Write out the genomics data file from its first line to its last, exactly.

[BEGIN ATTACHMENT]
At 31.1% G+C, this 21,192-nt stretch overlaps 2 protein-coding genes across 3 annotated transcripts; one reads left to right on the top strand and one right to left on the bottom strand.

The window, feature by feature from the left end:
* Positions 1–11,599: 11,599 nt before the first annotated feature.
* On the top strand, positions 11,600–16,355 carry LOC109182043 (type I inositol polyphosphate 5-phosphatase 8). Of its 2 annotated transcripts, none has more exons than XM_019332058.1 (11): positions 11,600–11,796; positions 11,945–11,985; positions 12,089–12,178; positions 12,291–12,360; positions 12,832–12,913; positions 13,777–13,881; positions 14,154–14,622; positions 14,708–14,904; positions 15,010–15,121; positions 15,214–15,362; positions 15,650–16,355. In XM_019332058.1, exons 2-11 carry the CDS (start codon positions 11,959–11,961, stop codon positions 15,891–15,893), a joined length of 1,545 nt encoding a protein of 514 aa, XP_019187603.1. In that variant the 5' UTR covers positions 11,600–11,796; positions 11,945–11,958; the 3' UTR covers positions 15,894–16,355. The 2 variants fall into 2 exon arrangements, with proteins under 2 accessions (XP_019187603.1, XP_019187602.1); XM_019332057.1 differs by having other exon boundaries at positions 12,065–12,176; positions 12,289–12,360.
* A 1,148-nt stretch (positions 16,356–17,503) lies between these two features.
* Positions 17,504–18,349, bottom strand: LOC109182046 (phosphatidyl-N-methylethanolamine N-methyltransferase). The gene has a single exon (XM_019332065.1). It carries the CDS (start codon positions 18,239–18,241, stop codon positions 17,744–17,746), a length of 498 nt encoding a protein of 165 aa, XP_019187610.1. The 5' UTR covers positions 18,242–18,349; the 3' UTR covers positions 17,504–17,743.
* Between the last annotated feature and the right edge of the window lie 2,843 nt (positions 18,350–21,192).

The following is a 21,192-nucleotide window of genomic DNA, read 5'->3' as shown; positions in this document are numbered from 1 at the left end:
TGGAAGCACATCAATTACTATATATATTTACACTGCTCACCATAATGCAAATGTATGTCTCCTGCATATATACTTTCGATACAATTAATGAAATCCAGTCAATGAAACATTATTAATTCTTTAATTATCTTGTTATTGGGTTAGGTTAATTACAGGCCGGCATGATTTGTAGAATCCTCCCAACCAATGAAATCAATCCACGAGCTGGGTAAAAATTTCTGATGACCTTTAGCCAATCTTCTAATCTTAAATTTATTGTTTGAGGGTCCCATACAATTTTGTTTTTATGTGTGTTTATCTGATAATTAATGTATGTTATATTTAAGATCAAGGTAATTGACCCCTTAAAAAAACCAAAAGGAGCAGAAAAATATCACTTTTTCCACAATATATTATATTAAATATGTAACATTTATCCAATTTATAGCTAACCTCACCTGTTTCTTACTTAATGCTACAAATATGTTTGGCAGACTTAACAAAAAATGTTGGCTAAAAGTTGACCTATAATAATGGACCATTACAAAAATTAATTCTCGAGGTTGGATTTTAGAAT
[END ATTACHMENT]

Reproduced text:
At 31.1% G+C, this 21,192-nt stretch overlaps 2 protein-coding genes across 3 annotated transcripts; one reads left to right on the top strand and one right to left on the bottom strand.

The window, feature by feature from the left end:
* Positions 1–11,599: 11,599 nt before the first annotated feature.
* On the top strand, positions 11,600–16,355 carry LOC109182043 (type I inositol polyphosphate 5-phosphatase 8). Of its 2 annotated transcripts, none has more exons than XM_019332058.1 (11): positions 11,600–11,796; positions 11,945–11,985; positions 12,089–12,178; positions 12,291–12,360; positions 12,832–12,913; positions 13,777–13,881; positions 14,154–14,622; positions 14,708–14,904; positions 15,010–15,121; positions 15,214–15,362; positions 15,650–16,355. In XM_019332058.1, exons 2-11 carry the CDS (start codon positions 11,959–11,961, stop codon positions 15,891–15,893), a joined length of 1,545 nt encoding a protein of 514 aa, XP_019187603.1. In that variant the 5' UTR covers positions 11,600–11,796; positions 11,945–11,958; the 3' UTR covers positions 15,894–16,355. The 2 variants fall into 2 exon arrangements, with proteins under 2 accessions (XP_019187603.1, XP_019187602.1); XM_019332057.1 differs by having other exon boundaries at positions 12,065–12,176; positions 12,289–12,360.
* A 1,148-nt stretch (positions 16,356–17,503) lies between these two features.
* Positions 17,504–18,349, bottom strand: LOC109182046 (phosphatidyl-N-methylethanolamine N-methyltransferase). The gene has a single exon (XM_019332065.1). It carries the CDS (start codon positions 18,239–18,241, stop codon positions 17,744–17,746), a length of 498 nt encoding a protein of 165 aa, XP_019187610.1. The 5' UTR covers positions 18,242–18,349; the 3' UTR covers positions 17,504–17,743.
* Between the last annotated feature and the right edge of the window lie 2,843 nt (positions 18,350–21,192).

The following is a 21,192-nucleotide window of genomic DNA, read 5'->3' as shown; positions in this document are numbered from 1 at the left end:
TGGAAGCACATCAATTACTATATATATTTACACTGCTCACCATAATGCAAATGTATGTCTCCTGCATATATACTTTCGATACAATTAATGAAATCCAGTCAATGAAACATTATTAATTCTTTAATTATCTTGTTATTGGGTTAGGTTAATTACAGGCCGGCATGATTTGTAGAATCCTCCCAACCAATGAAATCAATCCACGAGCTGGGTAAAAATTTCTGATGACCTTTAGCCAATCTTCTAATCTTAAATTTATTGTTTGAGGGTCCCATACAATTTTGTTTTTATGTGTGTTTATCTGATAATTAATGTATGTTATATTTAAGATCAAGGTAATTGACCCCTTAAAAAAACCAAAAGGAGCAGAAAAATATCACTTTTTCCACAATATATTATATTAAATATGTAACATTTATCCAATTTATAGCTAACCTCACCTGTTTCTTACTTAATGCTACAAATATGTTTGGCAGACTTAACAAAAAATGTTGGCTAAAAGTTGACCTATAATAATGGACCATTACAAAAATTAATTCTCGAGGTTGGATTTTAGAAT